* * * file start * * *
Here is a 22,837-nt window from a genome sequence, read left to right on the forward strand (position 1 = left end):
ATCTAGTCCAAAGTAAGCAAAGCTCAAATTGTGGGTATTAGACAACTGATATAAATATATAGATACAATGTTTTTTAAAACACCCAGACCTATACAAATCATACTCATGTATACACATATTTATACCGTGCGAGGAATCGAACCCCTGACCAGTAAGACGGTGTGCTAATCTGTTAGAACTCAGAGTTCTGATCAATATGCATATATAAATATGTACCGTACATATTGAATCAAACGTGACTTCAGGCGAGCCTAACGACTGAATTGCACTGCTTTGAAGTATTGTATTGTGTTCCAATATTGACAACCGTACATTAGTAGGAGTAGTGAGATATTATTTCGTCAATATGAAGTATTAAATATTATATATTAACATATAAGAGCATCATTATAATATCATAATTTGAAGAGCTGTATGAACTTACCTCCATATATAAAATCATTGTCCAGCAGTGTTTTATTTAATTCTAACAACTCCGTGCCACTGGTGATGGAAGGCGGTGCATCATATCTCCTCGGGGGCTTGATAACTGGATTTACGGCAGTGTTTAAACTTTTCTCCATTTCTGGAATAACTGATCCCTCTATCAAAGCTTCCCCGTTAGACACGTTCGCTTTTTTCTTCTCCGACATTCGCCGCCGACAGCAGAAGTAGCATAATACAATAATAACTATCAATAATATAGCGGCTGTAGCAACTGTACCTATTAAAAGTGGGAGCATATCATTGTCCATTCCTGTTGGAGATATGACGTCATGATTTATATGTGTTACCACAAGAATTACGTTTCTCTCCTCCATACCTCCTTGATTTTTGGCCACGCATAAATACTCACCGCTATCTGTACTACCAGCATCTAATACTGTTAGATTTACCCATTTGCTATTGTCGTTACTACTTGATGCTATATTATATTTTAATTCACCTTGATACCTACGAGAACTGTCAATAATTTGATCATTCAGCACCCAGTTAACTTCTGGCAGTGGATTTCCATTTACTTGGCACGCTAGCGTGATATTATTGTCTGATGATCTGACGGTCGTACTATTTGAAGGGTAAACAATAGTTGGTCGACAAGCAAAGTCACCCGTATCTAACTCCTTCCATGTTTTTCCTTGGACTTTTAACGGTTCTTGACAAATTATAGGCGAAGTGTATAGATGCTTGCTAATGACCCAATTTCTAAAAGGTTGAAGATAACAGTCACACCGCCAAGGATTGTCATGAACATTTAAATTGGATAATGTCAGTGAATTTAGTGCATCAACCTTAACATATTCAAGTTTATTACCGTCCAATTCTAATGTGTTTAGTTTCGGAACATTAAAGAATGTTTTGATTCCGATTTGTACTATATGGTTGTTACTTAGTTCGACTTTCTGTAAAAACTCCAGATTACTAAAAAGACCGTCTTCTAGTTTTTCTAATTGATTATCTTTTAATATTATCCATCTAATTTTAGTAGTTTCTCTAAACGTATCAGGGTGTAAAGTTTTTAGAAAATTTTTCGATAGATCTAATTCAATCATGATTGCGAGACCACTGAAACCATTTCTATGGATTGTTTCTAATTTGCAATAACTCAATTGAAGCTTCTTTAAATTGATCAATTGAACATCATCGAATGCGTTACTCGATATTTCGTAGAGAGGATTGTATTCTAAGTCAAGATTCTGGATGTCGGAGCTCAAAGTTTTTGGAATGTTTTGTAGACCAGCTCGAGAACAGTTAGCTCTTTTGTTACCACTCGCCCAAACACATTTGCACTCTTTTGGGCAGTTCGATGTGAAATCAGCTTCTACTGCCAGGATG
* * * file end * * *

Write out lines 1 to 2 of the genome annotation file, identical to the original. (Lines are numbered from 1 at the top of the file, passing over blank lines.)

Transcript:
Here is a 22,837-nt window from a genome sequence, read left to right on the forward strand (position 1 = left end):
ATCTAGTCCAAAGTAAGCAAAGCTCAAATTGTGGGTATTAGACAACTGATATAAATATATAGATACAATGTTTTTTAAAACACCCAGACCTATACAAATCATACTCATGTATACACATATTTATACCGTGCGAGGAATCGAACCCCTGACCAGTAAGACGGTGTGCTAATCTGTTAGAACTCAGAGTTCTGATCAATATGCATATATAAATATGTACCGTACATATTGAATCAAACGTGACTTCAGGCGAGCCTAACGACTGAATTGCACTGCTTTGAAGTATTGTATTGTGTTCCAATATTGACAACCGTACATTAGTAGGAGTAGTGAGATATTATTTCGTCAATATGAAGTATTAAATATTATATATTAACATATAAGAGCATCATTATAATATCATAATTTGAAGAGCTGTATGAACTTACCTCCATATATAAAATCATTGTCCAGCAGTGTTTTATTTAATTCTAACAACTCCGTGCCACTGGTGATGGAAGGCGGTGCATCATATCTCCTCGGGGGCTTGATAACTGGATTTACGGCAGTGTTTAAACTTTTCTCCATTTCTGGAATAACTGATCCCTCTATCAAAGCTTCCCCGTTAGACACGTTCGCTTTTTTCTTCTCCGACATTCGCCGCCGACAGCAGAAGTAGCATAATACAATAATAACTATCAATAATATAGCGGCTGTAGCAACTGTACCTATTAAAAGTGGGAGCATATCATTGTCCATTCCTGTTGGAGATATGACGTCATGATTTATATGTGTTACCACAAGAATTACGTTTCTCTCCTCCATACCTCCTTGATTTTTGGCCACGCATAAATACTCACCGCTATCTGTACTACCAGCATCTAATACTGTTAGATTTACCCATTTGCTATTGTCGTTACTACTTGATGCTATATTATATTTTAATTCACCTTGATACCTACGAGAACTGTCAATAATTTGATCATTCAGCACCCAGTTAACTTCTGGCAGTGGATTTCCATTTACTTGGCACGCTAGCGTGATATTATTGTCTGATGATCTGACGGTCGTACTATTTGAAGGGTAAACAATAGTTGGTCGACAAGCAAAGTCACCCGTATCTAACTCCTTCCATGTTTTTCCTTGGACTTTTAACGGTTCTTGACAAATTATAGGCGAAGTGTATAGATGCTTGCTAATGACCCAATTTCTAAAAGGTTGAAGATAACAGTCACACCGCCAAGGATTGTCATGAACATTTAAATTGGATAATGTCAGTGAATTTAGTGCATCAACCTTAACATATTCAAGTTTATTACCGTCCAATTCTAATGTGTTTAGTTTCGGAACATTAAAGAATGTTTTGATTCCGATTTGTACTATATGGTTGTTACTTAGTTCGACTTTCTGTAAAAACTCCAGATTACTAAAAAGACCGTCTTCTAGTTTTTCTAATTGATTATCTTTTAATATTATCCATCTAATTTTAGTAGTTTCTCTAAACGTATCAGGGTGTAAAGTTTTTAGAAAATTTTTCGATAGATCTAATTCAATCATGATTGCGAGACCACTGAAACCATTTCTATGGATTGTTTCTAATTTGCAATAACTCAATTGAAGCTTCTTTAAATTGATCAATTGAACATCATCGAATGCGTTACTCGATATTTCGTAGAGAGGATTGTATTCTAAGTCAAGATTCTGGATGTCGGAGCTCAAAGTTTTTGGAATGTTTTGTAGACCAGCTCGAGAACAGTTAGCTCTTTTGTTACCACTCGCCCAAACACATTTGCACTCTTTTGGGCAGTTCGATGTGAAATCAGCTTCTACTGCCAGGATG